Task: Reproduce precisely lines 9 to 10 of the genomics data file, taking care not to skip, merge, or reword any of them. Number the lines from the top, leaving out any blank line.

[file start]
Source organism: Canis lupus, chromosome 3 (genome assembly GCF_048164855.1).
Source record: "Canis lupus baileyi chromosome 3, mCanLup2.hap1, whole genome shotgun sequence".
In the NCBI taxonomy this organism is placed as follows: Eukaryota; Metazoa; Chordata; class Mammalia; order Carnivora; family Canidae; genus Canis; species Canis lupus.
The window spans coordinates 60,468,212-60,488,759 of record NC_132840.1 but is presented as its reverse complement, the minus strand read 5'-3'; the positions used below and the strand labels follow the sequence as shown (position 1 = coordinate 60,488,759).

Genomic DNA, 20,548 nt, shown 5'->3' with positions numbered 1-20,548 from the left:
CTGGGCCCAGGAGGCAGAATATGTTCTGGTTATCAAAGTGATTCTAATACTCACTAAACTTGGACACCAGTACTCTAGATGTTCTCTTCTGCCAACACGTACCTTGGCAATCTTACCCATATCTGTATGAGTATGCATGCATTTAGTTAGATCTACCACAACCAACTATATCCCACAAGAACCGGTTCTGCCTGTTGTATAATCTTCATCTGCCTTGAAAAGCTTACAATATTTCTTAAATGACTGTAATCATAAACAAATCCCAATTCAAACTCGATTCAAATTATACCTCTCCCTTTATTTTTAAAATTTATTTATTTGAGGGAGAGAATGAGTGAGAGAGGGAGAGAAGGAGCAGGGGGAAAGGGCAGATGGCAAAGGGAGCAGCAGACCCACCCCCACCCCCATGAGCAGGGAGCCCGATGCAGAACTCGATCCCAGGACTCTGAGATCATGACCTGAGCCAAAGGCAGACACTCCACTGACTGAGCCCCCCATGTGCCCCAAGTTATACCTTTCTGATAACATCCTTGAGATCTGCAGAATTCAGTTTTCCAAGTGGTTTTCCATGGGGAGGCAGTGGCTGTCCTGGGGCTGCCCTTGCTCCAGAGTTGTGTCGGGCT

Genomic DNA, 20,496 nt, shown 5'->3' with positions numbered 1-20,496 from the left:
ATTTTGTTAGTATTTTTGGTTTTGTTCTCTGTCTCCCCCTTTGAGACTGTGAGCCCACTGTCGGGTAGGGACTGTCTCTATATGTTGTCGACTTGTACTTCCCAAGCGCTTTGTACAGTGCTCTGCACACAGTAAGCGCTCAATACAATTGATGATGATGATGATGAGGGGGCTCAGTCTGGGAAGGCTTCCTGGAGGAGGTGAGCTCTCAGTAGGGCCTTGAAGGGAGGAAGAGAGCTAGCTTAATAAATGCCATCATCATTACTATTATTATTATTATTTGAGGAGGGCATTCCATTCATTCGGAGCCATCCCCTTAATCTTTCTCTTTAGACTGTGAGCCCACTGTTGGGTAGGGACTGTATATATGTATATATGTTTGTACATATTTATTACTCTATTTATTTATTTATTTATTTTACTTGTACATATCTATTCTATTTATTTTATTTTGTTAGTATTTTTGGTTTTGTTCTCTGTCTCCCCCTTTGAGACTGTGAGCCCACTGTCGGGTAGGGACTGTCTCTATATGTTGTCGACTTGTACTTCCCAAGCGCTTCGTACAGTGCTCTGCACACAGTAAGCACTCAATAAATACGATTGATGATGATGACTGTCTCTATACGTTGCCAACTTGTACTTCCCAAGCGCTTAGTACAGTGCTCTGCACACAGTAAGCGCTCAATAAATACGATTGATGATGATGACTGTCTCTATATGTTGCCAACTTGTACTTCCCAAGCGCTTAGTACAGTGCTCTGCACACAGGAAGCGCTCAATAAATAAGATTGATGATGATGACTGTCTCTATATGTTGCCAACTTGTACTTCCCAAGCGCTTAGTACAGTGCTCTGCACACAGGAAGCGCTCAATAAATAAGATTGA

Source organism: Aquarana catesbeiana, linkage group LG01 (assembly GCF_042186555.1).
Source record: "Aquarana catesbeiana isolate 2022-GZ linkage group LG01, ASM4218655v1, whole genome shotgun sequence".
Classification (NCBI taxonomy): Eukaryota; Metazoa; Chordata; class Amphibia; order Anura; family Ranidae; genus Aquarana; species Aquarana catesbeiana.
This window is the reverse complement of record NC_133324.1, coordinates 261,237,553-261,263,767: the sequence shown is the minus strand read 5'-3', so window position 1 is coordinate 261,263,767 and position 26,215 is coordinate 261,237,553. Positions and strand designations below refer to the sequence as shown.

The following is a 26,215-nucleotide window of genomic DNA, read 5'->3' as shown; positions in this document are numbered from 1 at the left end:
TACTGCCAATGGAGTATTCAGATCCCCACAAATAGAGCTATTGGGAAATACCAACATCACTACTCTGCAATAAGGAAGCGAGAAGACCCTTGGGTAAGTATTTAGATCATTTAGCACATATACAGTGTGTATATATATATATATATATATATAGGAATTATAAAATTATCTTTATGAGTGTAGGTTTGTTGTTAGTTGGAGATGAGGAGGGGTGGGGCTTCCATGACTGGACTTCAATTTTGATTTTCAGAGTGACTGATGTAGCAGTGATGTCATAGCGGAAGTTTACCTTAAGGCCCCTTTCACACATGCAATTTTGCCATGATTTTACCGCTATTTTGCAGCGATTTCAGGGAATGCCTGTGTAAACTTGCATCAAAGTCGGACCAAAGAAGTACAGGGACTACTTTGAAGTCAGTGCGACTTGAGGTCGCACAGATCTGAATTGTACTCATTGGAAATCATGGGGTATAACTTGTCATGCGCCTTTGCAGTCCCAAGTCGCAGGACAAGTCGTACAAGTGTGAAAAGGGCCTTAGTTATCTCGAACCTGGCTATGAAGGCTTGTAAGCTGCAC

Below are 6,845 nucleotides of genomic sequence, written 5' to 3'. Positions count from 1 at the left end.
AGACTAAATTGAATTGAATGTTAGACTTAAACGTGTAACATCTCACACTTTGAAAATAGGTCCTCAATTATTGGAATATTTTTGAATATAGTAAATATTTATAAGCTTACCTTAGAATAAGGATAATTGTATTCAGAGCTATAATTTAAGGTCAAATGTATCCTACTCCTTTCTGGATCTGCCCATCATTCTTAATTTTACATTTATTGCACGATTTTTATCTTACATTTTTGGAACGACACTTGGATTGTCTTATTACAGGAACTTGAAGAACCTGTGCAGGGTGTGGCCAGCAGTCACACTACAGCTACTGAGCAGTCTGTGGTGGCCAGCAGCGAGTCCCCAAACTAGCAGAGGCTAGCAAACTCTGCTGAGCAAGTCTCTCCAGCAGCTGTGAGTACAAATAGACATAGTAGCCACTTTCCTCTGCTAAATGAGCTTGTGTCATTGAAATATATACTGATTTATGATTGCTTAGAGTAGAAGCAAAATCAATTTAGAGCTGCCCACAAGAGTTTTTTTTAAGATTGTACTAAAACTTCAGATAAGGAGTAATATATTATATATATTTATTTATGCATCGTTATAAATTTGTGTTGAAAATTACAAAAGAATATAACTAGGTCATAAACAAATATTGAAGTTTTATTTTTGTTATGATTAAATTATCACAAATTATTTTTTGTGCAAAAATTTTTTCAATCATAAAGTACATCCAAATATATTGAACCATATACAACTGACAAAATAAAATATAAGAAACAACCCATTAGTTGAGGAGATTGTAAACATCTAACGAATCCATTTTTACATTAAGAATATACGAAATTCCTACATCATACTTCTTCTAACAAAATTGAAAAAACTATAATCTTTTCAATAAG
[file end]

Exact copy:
Source organism: Aquarana catesbeiana, linkage group LG01 (assembly GCF_042186555.1).
Source record: "Aquarana catesbeiana isolate 2022-GZ linkage group LG01, ASM4218655v1, whole genome shotgun sequence".